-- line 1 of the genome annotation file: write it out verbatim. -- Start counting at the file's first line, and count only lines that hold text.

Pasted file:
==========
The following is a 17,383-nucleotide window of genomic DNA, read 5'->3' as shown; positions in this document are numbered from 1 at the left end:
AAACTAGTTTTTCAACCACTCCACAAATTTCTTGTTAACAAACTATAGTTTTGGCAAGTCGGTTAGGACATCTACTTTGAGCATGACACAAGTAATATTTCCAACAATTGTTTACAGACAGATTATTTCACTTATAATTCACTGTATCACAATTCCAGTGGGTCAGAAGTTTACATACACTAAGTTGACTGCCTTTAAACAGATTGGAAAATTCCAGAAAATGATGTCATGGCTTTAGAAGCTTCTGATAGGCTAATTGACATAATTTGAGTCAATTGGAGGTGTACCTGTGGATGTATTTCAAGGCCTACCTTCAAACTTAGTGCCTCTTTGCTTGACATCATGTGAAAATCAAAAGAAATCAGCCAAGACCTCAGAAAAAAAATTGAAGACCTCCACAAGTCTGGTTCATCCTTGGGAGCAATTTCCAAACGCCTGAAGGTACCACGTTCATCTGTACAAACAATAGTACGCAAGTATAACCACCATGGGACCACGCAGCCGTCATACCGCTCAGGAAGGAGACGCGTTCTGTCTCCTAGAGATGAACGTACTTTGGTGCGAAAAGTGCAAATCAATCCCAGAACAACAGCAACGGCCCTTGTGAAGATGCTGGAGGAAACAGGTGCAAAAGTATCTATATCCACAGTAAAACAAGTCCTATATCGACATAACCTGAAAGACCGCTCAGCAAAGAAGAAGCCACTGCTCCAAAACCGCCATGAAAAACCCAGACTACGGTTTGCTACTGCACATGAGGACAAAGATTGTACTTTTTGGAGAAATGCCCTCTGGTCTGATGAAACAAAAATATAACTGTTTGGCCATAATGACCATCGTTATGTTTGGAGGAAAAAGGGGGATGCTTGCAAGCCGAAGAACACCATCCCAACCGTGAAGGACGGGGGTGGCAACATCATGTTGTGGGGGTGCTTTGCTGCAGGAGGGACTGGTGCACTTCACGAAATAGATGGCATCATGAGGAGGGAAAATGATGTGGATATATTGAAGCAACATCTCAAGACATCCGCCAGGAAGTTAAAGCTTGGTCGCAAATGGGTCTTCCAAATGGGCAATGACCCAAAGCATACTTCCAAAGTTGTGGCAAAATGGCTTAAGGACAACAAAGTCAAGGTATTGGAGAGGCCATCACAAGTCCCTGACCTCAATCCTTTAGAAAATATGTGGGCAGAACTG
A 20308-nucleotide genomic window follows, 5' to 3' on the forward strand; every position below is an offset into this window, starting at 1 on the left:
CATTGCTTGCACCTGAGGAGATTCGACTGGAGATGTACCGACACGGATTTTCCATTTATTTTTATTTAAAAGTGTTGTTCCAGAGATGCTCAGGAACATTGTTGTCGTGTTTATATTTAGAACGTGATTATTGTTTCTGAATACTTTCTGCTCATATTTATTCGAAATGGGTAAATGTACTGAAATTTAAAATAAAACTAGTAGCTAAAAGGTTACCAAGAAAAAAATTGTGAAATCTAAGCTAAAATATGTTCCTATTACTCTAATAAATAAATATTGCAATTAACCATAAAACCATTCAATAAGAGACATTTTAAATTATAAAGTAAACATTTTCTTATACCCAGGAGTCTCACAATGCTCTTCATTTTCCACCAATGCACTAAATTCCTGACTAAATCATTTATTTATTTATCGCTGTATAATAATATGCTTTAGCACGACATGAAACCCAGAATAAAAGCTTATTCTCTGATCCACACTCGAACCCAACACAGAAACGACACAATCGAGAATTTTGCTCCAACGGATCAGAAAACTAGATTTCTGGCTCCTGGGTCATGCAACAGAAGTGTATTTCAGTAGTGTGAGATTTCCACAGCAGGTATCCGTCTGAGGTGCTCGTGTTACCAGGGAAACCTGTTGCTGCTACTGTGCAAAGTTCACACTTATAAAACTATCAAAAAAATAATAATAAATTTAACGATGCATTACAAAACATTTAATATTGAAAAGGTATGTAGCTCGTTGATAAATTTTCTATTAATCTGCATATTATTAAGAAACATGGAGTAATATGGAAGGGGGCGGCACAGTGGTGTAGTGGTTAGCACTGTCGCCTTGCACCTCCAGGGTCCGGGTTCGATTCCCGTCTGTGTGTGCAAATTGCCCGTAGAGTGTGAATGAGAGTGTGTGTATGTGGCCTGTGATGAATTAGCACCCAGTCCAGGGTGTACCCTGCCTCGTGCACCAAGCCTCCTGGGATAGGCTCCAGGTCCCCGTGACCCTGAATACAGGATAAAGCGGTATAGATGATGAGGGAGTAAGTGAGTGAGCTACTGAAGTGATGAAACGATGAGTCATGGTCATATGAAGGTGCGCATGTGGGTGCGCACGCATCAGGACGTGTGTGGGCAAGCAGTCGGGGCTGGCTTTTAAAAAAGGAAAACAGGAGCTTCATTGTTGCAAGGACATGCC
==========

The following is a 17,383-nucleotide window of genomic DNA, read 5'->3' as shown; positions in this document are numbered from 1 at the left end: